Cape Town – Treasury on Wednesday reiterated the need to “revisit” procurement regulations, saying some government officials were abusing processes for deviations and expansions.
These officials not only abuse process but also believe they are entitled to do so, Parliament‘s Standing Committee on Public Accounts (Scopa) heard on Wednesday.
This was according to a submission from National Treasury‘s director general Dondo Mogajane, who said certain regulations relating to procurement must be “revisit[ed]”.
Persistent gaps remained and there was a lack of consequences for errant officials, Scopa heard.
Treasury was streamlining processes, Mogajane said, to ensure entities and departments understood the need to respect systems that allowed for deviations and expansions.
“We will look at Treasury regulations and, one way or another, change this. The AG (auditor general) can only process and audit what we have instructed, so that if the AG decides to relook at deviations and ask questions, we can get a sense of what was approved and why,” said Mogajane.
Deviations and expansions – the systems in place to allow for exceptional circumstances in procurement – have come under the spotlight as procurement processes are examined.
Mogajane also said budget councils and technical financial support committees in local and provincial spheres of government must legitimise processes, playing an active role in plugging persistent leaks.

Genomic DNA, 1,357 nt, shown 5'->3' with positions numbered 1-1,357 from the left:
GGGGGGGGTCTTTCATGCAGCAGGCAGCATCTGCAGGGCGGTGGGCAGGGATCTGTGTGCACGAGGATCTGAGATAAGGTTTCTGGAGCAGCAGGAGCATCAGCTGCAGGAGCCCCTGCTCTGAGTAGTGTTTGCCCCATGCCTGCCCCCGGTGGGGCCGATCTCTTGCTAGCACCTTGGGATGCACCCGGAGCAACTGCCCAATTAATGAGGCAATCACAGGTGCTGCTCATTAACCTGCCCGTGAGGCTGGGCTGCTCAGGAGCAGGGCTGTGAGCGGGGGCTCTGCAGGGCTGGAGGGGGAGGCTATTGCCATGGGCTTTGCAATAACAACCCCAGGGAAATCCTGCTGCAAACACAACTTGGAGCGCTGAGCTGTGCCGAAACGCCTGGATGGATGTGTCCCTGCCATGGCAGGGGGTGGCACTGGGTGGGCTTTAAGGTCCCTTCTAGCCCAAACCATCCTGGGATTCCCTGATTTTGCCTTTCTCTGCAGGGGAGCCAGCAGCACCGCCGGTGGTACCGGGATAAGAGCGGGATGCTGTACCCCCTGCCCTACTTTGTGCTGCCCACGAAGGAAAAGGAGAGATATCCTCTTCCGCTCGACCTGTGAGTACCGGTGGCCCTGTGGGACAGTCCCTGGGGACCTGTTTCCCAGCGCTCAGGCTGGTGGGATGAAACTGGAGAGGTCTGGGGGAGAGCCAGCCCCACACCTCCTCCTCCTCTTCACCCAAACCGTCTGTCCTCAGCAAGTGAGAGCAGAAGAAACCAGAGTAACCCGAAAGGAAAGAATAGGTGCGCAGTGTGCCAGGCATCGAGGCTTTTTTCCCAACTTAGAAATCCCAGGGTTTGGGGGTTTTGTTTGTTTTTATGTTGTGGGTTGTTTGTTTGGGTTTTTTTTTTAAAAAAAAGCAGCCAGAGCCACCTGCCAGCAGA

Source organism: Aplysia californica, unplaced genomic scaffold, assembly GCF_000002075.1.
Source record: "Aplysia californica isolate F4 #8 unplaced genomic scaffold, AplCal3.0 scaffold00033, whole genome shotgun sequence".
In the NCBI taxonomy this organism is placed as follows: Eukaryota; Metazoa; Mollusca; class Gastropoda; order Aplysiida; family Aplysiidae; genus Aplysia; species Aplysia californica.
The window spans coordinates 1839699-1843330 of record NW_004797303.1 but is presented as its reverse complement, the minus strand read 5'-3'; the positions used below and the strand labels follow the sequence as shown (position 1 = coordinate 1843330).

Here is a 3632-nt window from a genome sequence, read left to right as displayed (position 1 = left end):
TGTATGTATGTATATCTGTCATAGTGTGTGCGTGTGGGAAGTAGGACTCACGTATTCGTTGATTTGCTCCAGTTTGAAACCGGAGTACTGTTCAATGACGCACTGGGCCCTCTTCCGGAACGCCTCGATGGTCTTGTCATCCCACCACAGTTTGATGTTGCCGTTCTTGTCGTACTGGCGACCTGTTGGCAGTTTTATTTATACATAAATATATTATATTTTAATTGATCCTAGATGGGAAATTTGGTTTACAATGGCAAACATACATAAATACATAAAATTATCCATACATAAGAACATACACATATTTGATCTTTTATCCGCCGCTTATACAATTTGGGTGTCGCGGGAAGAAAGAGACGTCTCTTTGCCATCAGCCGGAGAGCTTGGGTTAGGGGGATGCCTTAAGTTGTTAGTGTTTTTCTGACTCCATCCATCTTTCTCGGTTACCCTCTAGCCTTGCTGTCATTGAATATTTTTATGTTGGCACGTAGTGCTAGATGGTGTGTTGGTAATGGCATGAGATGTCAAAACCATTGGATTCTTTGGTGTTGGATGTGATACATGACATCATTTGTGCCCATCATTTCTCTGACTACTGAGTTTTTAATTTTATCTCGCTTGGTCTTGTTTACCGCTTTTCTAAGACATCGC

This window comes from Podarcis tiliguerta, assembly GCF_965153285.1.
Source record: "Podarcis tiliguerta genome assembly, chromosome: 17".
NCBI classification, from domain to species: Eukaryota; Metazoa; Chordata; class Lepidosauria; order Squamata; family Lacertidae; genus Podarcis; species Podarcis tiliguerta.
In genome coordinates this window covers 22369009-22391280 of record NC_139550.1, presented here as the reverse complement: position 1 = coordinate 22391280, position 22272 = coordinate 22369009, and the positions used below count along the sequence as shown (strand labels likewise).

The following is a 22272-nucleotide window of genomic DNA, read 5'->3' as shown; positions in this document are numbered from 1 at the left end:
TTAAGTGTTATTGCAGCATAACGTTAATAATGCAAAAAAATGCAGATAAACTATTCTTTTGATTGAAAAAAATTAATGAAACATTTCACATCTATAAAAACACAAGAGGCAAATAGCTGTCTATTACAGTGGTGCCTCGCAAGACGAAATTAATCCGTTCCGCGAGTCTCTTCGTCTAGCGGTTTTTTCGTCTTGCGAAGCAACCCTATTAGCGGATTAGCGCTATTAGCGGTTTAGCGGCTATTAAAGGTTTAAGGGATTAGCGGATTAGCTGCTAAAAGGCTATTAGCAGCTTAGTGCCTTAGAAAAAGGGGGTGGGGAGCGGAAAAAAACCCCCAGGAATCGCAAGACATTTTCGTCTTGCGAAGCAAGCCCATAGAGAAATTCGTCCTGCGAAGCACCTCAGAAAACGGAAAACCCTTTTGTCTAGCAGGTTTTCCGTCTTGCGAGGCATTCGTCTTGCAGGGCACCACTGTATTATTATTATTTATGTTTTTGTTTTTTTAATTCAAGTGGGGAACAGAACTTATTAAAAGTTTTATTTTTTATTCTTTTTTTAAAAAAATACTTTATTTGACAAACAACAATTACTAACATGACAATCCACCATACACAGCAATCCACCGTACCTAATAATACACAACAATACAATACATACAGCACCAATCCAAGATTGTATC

“We need to revisit [these] regulations. This will be done with the [finance] minister [Nhlanhla Nene] to ensure that a new approval process looks at addressing deviations. For the system to work properly, we need to properly define the role of provincial treasuries,” he said.
Treasury‘s Chief Procurement Officer Willie Mathebula lamented the lack of consequences for employees and accounting officers who either enable or participate in irregular expenditure.
“Deviations below competitive bids are not reported, as there is no obligation to report by institutions. Abuse is picked by the Auditor General during audits,” Mathebula said.
Chief Director of Supply Chain Management Solly Tshitangano added that some accounting officers and authorities believed they were entitled to procure goods and services through deviations.
“Some accounting officers and authorities deviate and participate in contracts arranged by other situations. There is no obligation to report these deviations,” Tshitangano said.
Some officials appeared to believe Treasury‘s role in the procurement process was simply to rubber-stamp deviations from procurement guidelines or expansions of procurement scope, the Committee also heard. The submission concluded that these accounting officers and authorities appeared to think National Treasury should approve deviations and expansions, regardless of their validity or purpose.
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